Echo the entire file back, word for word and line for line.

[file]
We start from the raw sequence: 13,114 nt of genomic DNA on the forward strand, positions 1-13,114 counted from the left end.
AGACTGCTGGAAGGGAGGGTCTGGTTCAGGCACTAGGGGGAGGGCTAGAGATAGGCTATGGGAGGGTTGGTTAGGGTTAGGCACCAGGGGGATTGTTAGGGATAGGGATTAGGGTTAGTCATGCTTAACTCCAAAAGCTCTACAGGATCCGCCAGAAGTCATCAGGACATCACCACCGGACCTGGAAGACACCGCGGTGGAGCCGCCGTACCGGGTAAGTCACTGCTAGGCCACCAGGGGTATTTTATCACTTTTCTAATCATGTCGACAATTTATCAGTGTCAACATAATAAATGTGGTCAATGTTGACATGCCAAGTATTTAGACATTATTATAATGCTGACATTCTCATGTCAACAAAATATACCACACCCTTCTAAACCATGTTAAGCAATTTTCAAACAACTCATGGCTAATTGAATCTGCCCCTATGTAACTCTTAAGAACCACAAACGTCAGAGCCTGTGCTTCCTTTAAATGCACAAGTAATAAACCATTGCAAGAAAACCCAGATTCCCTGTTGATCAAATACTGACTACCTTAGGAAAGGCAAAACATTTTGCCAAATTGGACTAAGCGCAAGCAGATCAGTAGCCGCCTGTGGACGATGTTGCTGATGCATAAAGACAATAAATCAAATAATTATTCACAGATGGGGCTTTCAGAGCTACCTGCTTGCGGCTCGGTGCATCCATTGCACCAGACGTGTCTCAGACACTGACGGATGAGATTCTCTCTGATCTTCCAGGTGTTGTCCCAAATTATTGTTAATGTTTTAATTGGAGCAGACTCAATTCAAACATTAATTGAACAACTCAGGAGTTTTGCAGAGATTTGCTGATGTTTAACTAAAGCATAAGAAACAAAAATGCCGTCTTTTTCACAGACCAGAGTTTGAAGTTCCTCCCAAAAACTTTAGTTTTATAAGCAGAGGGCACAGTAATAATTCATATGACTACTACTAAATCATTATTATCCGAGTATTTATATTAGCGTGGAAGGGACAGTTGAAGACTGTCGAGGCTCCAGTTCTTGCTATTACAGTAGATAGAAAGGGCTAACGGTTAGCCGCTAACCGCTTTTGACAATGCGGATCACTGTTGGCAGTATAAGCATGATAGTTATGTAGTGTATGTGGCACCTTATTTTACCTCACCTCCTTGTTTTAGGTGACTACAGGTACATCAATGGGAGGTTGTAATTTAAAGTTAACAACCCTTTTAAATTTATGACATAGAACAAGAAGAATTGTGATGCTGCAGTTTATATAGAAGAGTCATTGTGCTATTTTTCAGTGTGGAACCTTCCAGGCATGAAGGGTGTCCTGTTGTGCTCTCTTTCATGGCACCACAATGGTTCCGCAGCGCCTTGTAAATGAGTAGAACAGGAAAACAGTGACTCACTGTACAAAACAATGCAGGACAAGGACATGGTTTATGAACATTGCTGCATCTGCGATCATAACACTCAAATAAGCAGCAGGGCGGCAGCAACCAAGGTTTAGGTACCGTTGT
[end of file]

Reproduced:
We start from the raw sequence: 13,114 nt of genomic DNA on the forward strand, positions 1-13,114 counted from the left end.
AGACTGCTGGAAGGGAGGGTCTGGTTCAGGCACTAGGGGGAGGGCTAGAGATAGGCTATGGGAGGGTTGGTTAGGGTTAGGCACCAGGGGGATTGTTAGGGATAGGGATTAGGGTTAGTCATGCTTAACTCCAAAAGCTCTACAGGATCCGCCAGAAGTCATCAGGACATCACCACCGGACCTGGAAGACACCGCGGTGGAGCCGCCGTACCGGGTAAGTCACTGCTAGGCCACCAGGGGTATTTTATCACTTTTCTAATCATGTCGACAATTTATCAGTGTCAACATAATAAATGTGGTCAATGTTGACATGCCAAGTATTTAGACATTATTATAATGCTGACATTCTCATGTCAACAAAATATACCACACCCTTCTAAACCATGTTAAGCAATTTTCAAACAACTCATGGCTAATTGAATCTGCCCCTATGTAACTCTTAAGAACCACAAACGTCAGAGCCTGTGCTTCCTTTAAATGCACAAGTAATAAACCATTGCAAGAAAACCCAGATTCCCTGTTGATCAAATACTGACTACCTTAGGAAAGGCAAAACATTTTGCCAAATTGGACTAAGCGCAAGCAGATCAGTAGCCGCCTGTGGACGATGTTGCTGATGCATAAAGACAATAAATCAAATAATTATTCACAGATGGGGCTTTCAGAGCTACCTGCTTGCGGCTCGGTGCATCCATTGCACCAGACGTGTCTCAGACACTGACGGATGAGATTCTCTCTGATCTTCCAGGTGTTGTCCCAAATTATTGTTAATGTTTTAATTGGAGCAGACTCAATTCAAACATTAATTGAACAACTCAGGAGTTTTGCAGAGATTTGCTGATGTTTAACTAAAGCATAAGAAACAAAAATGCCGTCTTTTTCACAGACCAGAGTTTGAAGTTCCTCCCAAAAACTTTAGTTTTATAAGCAGAGGGCACAGTAATAATTCATATGACTACTACTAAATCATTATTATCCGAGTATTTATATTAGCGTGGAAGGGACAGTTGAAGACTGTCGAGGCTCCAGTTCTTGCTATTACAGTAGATAGAAAGGGCTAACGGTTAGCCGCTAACCGCTTTTGACAATGCGGATCACTGTTGGCAGTATAAGCATGATAGTTATGTAGTGTATGTGGCACCTTATTTTACCTCACCTCCTTGTTTTAGGTGACTACAGGTACATCAATGGGAGGTTGTAATTTAAAGTTAACAACCCTTTTAAATTTATGACATAGAACAAGAAGAATTGTGATGCTGCAGTTTATATAGAAGAGTCATTGTGCTATTTTTCAGTGTGGAACCTTCCAGGCATGAAGGGTGTCCTGTTGTGCTCTCTTTCATGGCACCACAATGGTTCCGCAGCGCCTTGTAAATGAGTAGAACAGGAAAACAGTGACTCACTGTACAAAACAATGCAGGACAAGGACATGGTTTATGAACATTGCTGCATCTGCGATCATAACACTCAAATAAGCAGCAGGGCGGCAGCAACCAAGGTTTAGGTACCGTTGT